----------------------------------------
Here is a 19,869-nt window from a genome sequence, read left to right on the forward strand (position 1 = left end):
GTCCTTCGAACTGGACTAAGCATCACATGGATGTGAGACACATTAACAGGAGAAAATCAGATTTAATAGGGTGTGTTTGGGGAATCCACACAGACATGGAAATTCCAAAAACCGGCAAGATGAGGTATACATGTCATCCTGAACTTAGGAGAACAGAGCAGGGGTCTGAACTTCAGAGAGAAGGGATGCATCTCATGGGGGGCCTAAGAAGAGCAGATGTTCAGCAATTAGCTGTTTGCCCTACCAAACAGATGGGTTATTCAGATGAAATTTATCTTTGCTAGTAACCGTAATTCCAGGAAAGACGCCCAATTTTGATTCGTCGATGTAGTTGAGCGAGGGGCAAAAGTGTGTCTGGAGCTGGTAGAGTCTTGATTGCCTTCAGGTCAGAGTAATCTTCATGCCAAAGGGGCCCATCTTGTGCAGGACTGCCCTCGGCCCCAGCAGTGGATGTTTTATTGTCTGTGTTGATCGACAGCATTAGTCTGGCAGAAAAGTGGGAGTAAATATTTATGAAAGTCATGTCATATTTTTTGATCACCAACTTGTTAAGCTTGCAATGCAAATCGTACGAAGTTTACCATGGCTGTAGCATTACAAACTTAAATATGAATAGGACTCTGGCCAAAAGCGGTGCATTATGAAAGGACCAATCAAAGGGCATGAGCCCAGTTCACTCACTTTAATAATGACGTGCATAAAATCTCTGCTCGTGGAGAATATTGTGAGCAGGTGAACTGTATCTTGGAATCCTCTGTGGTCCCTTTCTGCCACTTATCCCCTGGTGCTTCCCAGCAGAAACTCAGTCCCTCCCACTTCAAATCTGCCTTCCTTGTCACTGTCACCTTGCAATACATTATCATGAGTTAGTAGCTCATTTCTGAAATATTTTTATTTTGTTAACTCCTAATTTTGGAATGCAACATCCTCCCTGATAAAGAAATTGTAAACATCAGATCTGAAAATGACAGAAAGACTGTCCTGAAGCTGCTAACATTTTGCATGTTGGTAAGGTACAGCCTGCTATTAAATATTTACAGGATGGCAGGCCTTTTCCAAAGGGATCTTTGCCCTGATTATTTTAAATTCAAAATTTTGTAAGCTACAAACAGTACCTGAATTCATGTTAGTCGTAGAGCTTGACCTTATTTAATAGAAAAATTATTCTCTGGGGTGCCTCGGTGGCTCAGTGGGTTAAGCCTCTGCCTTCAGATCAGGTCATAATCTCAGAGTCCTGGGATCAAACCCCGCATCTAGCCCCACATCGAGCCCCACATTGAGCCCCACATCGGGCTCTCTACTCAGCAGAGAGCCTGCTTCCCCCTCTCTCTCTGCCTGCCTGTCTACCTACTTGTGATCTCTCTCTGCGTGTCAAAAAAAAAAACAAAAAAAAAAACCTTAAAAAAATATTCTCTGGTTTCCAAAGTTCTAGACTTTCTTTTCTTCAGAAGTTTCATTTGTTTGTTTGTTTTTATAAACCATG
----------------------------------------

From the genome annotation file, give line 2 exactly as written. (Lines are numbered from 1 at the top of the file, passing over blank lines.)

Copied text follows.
GTCCTTCGAACTGGACTAAGCATCACATGGATGTGAGACACATTAACAGGAGAAAATCAGATTTAATAGGGTGTGTTTGGGGAATCCACACAGACATGGAAATTCCAAAAACCGGCAAGATGAGGTATACATGTCATCCTGAACTTAGGAGAACAGAGCAGGGGTCTGAACTTCAGAGAGAAGGGATGCATCTCATGGGGGGCCTAAGAAGAGCAGATGTTCAGCAATTAGCTGTTTGCCCTACCAAACAGATGGGTTATTCAGATGAAATTTATCTTTGCTAGTAACCGTAATTCCAGGAAAGACGCCCAATTTTGATTCGTCGATGTAGTTGAGCGAGGGGCAAAAGTGTGTCTGGAGCTGGTAGAGTCTTGATTGCCTTCAGGTCAGAGTAATCTTCATGCCAAAGGGGCCCATCTTGTGCAGGACTGCCCTCGGCCCCAGCAGTGGATGTTTTATTGTCTGTGTTGATCGACAGCATTAGTCTGGCAGAAAAGTGGGAGTAAATATTTATGAAAGTCATGTCATATTTTTTGATCACCAACTTGTTAAGCTTGCAATGCAAATCGTACGAAGTTTACCATGGCTGTAGCATTACAAACTTAAATATGAATAGGACTCTGGCCAAAAGCGGTGCATTATGAAAGGACCAATCAAAGGGCATGAGCCCAGTTCACTCACTTTAATAATGACGTGCATAAAATCTCTGCTCGTGGAGAATATTGTGAGCAGGTGAACTGTATCTTGGAATCCTCTGTGGTCCCTTTCTGCCACTTATCCCCTGGTGCTTCCCAGCAGAAACTCAGTCCCTCCCACTTCAAATCTGCCTTCCTTGTCACTGTCACCTTGCAATACATTATCATGAGTTAGTAGCTCATTTCTGAAATATTTTTATTTTGTTAACTCCTAATTTTGGAATGCAACATCCTCCCTGATAAAGAAATTGTAAACATCAGATCTGAAAATGACAGAAAGACTGTCCTGAAGCTGCTAACATTTTGCATGTTGGTAAGGTACAGCCTGCTATTAAATATTTACAGGATGGCAGGCCTTTTCCAAAGGGATCTTTGCCCTGATTATTTTAAATTCAAAATTTTGTAAGCTACAAACAGTACCTGAATTCATGTTAGTCGTAGAGCTTGACCTTATTTAATAGAAAAATTATTCTCTGGGGTGCCTCGGTGGCTCAGTGGGTTAAGCCTCTGCCTTCAGATCAGGTCATAATCTCAGAGTCCTGGGATCAAACCCCGCATCTAGCCCCACATCGAGCCCCACATTGAGCCCCACATCGGGCTCTCTACTCAGCAGAGAGCCTGCTTCCCCCTCTCTCTCTGCCTGCCTGTCTACCTACTTGTGATCTCTCTCTGCGTGTCAAAAAAAAAAACAAAAAAAAAAACCTTAAAAAAATATTCTCTGGTTTCCAAAGTTCTAGACTTTCTTTTCTTCAGAAGTTTCATTTGTTTGTTTGTTTTTATAAACCATG